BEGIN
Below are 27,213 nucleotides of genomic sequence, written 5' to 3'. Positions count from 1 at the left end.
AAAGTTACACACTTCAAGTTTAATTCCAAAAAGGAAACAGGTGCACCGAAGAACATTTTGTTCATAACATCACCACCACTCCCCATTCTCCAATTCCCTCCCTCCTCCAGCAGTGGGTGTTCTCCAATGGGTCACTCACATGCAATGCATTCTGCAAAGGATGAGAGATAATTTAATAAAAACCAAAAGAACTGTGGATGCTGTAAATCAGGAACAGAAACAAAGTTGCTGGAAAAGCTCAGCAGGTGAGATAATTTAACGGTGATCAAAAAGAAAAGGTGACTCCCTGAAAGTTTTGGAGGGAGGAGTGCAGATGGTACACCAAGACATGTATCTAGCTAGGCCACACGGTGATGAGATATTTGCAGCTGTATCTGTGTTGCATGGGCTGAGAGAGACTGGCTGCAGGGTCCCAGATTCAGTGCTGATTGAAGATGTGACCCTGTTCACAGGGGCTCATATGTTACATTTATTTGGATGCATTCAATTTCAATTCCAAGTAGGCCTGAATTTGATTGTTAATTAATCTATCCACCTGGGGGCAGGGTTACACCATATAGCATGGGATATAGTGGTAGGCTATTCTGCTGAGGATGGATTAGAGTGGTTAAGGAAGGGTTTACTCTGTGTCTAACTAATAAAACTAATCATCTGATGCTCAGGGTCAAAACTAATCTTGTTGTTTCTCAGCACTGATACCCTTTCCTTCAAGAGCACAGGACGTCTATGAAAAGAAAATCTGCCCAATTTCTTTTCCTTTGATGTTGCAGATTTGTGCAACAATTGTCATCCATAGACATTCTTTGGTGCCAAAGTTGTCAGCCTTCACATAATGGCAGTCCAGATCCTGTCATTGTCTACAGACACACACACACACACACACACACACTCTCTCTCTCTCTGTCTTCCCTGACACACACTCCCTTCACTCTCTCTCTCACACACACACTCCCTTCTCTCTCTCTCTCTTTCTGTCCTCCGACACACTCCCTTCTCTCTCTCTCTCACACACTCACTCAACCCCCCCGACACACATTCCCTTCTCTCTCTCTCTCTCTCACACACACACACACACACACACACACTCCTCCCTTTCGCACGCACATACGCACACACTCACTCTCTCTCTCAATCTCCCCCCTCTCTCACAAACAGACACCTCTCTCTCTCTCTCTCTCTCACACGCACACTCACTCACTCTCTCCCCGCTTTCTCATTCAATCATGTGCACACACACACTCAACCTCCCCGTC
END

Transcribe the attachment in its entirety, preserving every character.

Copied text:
Below are 27,213 nucleotides of genomic sequence, written 5' to 3'. Positions count from 1 at the left end.
AAAGTTACACACTTCAAGTTTAATTCCAAAAAGGAAACAGGTGCACCGAAGAACATTTTGTTCATAACATCACCACCACTCCCCATTCTCCAATTCCCTCCCTCCTCCAGCAGTGGGTGTTCTCCAATGGGTCACTCACATGCAATGCATTCTGCAAAGGATGAGAGATAATTTAATAAAAACCAAAAGAACTGTGGATGCTGTAAATCAGGAACAGAAACAAAGTTGCTGGAAAAGCTCAGCAGGTGAGATAATTTAACGGTGATCAAAAAGAAAAGGTGACTCCCTGAAAGTTTTGGAGGGAGGAGTGCAGATGGTACACCAAGACATGTATCTAGCTAGGCCACACGGTGATGAGATATTTGCAGCTGTATCTGTGTTGCATGGGCTGAGAGAGACTGGCTGCAGGGTCCCAGATTCAGTGCTGATTGAAGATGTGACCCTGTTCACAGGGGCTCATATGTTACATTTATTTGGATGCATTCAATTTCAATTCCAAGTAGGCCTGAATTTGATTGTTAATTAATCTATCCACCTGGGGGCAGGGTTACACCATATAGCATGGGATATAGTGGTAGGCTATTCTGCTGAGGATGGATTAGAGTGGTTAAGGAAGGGTTTACTCTGTGTCTAACTAATAAAACTAATCATCTGATGCTCAGGGTCAAAACTAATCTTGTTGTTTCTCAGCACTGATACCCTTTCCTTCAAGAGCACAGGACGTCTATGAAAAGAAAATCTGCCCAATTTCTTTTCCTTTGATGTTGCAGATTTGTGCAACAATTGTCATCCATAGACATTCTTTGGTGCCAAAGTTGTCAGCCTTCACATAATGGCAGTCCAGATCCTGTCATTGTCTACAGACACACACACACACACACACACACACTCTCTCTCTCTCTGTCTTCCCTGACACACACTCCCTTCACTCTCTCTCTCACACACACACTCCCTTCTCTCTCTCTCTCTTTCTGTCCTCCGACACACTCCCTTCTCTCTCTCTCTCACACACTCACTCAACCCCCCCGACACACATTCCCTTCTCTCTCTCTCTCTCTCACACACACACACACACACACACACACTCCTCCCTTTCGCACGCACATACGCACACACTCACTCTCTCTCTCAATCTCCCCCCTCTCTCACAAACAGACACCTCTCTCTCTCTCTCTCTCTCACACGCACACTCACTCACTCTCTCCCCGCTTTCTCATTCAATCATGTGCACACACACACTCAACCTCCCCGTC